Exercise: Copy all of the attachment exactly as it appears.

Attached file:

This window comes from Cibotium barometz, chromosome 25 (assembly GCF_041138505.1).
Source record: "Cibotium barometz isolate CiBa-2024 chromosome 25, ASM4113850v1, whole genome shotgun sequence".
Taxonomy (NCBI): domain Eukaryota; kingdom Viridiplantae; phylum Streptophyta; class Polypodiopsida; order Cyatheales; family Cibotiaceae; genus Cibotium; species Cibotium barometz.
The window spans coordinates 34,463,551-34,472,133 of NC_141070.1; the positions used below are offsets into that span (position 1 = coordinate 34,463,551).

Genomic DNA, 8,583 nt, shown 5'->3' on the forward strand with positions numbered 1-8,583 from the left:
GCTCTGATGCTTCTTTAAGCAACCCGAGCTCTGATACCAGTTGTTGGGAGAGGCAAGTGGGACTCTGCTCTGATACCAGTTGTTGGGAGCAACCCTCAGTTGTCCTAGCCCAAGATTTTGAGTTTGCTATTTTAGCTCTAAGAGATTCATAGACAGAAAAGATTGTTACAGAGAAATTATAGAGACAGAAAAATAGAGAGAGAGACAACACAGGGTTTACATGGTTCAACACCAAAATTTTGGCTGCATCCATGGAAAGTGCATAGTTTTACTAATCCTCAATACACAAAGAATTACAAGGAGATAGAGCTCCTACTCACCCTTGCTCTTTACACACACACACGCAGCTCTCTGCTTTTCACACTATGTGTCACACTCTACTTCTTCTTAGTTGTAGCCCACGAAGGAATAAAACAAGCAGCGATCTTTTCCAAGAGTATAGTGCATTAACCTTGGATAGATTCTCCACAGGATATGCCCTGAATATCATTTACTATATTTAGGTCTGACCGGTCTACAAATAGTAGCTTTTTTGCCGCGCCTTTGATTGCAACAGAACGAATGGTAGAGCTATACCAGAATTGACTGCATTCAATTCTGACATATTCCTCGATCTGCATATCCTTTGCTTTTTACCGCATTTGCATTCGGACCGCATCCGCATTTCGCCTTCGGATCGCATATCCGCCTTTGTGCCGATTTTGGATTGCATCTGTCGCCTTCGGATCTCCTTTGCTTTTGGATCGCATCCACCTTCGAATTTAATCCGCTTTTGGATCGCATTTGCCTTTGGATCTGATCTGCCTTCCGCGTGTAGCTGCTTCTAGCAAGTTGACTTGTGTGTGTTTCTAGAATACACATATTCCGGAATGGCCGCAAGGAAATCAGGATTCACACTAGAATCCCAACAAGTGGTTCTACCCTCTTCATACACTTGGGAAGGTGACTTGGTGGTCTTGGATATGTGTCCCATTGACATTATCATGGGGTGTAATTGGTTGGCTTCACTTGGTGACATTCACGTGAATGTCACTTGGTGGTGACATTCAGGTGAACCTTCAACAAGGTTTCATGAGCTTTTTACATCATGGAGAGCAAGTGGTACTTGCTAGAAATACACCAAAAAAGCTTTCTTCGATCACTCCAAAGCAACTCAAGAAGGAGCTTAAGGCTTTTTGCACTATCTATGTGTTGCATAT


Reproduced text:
This window comes from Cibotium barometz, chromosome 25 (assembly GCF_041138505.1).
Source record: "Cibotium barometz isolate CiBa-2024 chromosome 25, ASM4113850v1, whole genome shotgun sequence".
Taxonomy (NCBI): domain Eukaryota; kingdom Viridiplantae; phylum Streptophyta; class Polypodiopsida; order Cyatheales; family Cibotiaceae; genus Cibotium; species Cibotium barometz.
The window spans coordinates 34,463,551-34,472,133 of NC_141070.1; the positions used below are offsets into that span (position 1 = coordinate 34,463,551).

Genomic DNA, 8,583 nt, shown 5'->3' on the forward strand with positions numbered 1-8,583 from the left:
GCTCTGATGCTTCTTTAAGCAACCCGAGCTCTGATACCAGTTGTTGGGAGAGGCAAGTGGGACTCTGCTCTGATACCAGTTGTTGGGAGCAACCCTCAGTTGTCCTAGCCCAAGATTTTGAGTTTGCTATTTTAGCTCTAAGAGATTCATAGACAGAAAAGATTGTTACAGAGAAATTATAGAGACAGAAAAATAGAGAGAGAGACAACACAGGGTTTACATGGTTCAACACCAAAATTTTGGCTGCATCCATGGAAAGTGCATAGTTTTACTAATCCTCAATACACAAAGAATTACAAGGAGATAGAGCTCCTACTCACCCTTGCTCTTTACACACACACACGCAGCTCTCTGCTTTTCACACTATGTGTCACACTCTACTTCTTCTTAGTTGTAGCCCACGAAGGAATAAAACAAGCAGCGATCTTTTCCAAGAGTATAGTGCATTAACCTTGGATAGATTCTCCACAGGATATGCCCTGAATATCATTTACTATATTTAGGTCTGACCGGTCTACAAATAGTAGCTTTTTTGCCGCGCCTTTGATTGCAACAGAACGAATGGTAGAGCTATACCAGAATTGACTGCATTCAATTCTGACATATTCCTCGATCTGCATATCCTTTGCTTTTTACCGCATTTGCATTCGGACCGCATCCGCATTTCGCCTTCGGATCGCATATCCGCCTTTGTGCCGATTTTGGATTGCATCTGTCGCCTTCGGATCTCCTTTGCTTTTGGATCGCATCCACCTTCGAATTTAATCCGCTTTTGGATCGCATTTGCCTTTGGATCTGATCTGCCTTCCGCGTGTAGCTGCTTCTAGCAAGTTGACTTGTGTGTGTTTCTAGAATACACATATTCCGGAATGGCCGCAAGGAAATCAGGATTCACACTAGAATCCCAACAAGTGGTTCTACCCTCTTCATACACTTGGGAAGGTGACTTGGTGGTCTTGGATATGTGTCCCATTGACATTATCATGGGGTGTAATTGGTTGGCTTCACTTGGTGACATTCACGTGAATGTCACTTGGTGGTGACATTCAGGTGAACCTTCAACAAGGTTTCATGAGCTTTTTACATCATGGAGAGCAAGTGGTACTTGCTAGAAATACACCAAAAAAGCTTTCTTCGATCACTCCAAAGCAACTCAAGAAGGAGCTTAAGGCTTTTTGCACTATCTATGTGTTGCATAT